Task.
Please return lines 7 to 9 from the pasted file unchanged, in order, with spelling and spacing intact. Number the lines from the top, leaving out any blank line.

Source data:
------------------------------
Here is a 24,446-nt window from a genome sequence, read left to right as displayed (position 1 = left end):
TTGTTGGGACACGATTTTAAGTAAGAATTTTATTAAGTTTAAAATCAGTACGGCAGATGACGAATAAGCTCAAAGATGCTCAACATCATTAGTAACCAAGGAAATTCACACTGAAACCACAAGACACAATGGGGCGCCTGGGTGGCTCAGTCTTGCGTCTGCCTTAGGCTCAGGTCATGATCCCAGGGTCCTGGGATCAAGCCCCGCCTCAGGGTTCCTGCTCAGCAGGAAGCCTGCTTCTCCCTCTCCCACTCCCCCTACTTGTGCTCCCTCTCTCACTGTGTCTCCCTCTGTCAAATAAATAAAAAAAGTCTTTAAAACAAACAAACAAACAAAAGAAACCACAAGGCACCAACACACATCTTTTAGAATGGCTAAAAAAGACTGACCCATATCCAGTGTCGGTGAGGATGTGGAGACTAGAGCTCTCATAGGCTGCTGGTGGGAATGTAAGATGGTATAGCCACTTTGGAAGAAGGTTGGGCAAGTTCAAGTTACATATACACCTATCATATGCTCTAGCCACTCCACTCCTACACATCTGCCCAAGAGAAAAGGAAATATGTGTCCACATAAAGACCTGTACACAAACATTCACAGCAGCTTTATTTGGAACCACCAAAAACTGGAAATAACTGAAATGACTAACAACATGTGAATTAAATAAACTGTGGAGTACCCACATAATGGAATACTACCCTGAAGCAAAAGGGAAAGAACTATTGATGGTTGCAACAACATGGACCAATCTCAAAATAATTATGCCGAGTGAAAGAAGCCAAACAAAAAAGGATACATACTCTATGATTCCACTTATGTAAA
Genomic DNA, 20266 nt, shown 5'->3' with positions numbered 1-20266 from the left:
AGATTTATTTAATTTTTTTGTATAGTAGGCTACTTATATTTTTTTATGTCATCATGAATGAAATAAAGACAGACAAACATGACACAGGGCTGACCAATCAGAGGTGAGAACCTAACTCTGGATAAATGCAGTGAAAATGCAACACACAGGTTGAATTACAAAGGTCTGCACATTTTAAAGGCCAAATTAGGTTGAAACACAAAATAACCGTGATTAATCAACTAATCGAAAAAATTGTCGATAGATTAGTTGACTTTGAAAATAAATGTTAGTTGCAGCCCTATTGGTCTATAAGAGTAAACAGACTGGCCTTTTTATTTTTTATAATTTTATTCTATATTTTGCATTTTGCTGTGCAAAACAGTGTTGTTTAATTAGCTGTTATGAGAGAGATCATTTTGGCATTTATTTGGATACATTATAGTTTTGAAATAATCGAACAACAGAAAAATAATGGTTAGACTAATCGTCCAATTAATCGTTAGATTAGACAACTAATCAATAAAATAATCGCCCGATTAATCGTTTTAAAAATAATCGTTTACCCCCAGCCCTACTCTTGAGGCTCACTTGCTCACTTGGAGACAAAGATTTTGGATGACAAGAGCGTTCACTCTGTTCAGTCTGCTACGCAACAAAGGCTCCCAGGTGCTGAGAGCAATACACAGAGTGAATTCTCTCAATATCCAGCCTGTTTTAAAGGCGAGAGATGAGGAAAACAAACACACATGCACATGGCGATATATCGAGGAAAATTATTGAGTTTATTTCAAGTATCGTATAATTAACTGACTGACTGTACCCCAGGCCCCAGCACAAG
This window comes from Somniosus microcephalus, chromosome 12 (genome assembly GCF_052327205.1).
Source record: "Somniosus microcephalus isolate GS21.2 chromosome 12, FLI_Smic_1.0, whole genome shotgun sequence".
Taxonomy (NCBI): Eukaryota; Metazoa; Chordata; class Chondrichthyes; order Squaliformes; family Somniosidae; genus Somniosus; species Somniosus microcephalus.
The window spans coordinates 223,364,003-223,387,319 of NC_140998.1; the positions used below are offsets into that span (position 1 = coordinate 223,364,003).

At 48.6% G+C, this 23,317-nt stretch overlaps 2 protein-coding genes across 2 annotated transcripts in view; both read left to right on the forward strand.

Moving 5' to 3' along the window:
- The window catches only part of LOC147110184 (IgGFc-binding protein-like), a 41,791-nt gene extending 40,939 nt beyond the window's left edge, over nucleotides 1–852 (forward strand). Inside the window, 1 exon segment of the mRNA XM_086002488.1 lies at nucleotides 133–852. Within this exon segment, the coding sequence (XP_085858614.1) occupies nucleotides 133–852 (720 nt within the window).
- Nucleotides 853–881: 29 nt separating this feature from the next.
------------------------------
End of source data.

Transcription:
Taxonomy (NCBI): Eukaryota; Metazoa; Chordata; class Chondrichthyes; order Squaliformes; family Somniosidae; genus Somniosus; species Somniosus microcephalus.
The window spans coordinates 223,364,003-223,387,319 of NC_140998.1; the positions used below are offsets into that span (position 1 = coordinate 223,364,003).

At 48.6% G+C, this 23,317-nt stretch overlaps 2 protein-coding genes across 2 annotated transcripts in view; both read left to right on the forward strand.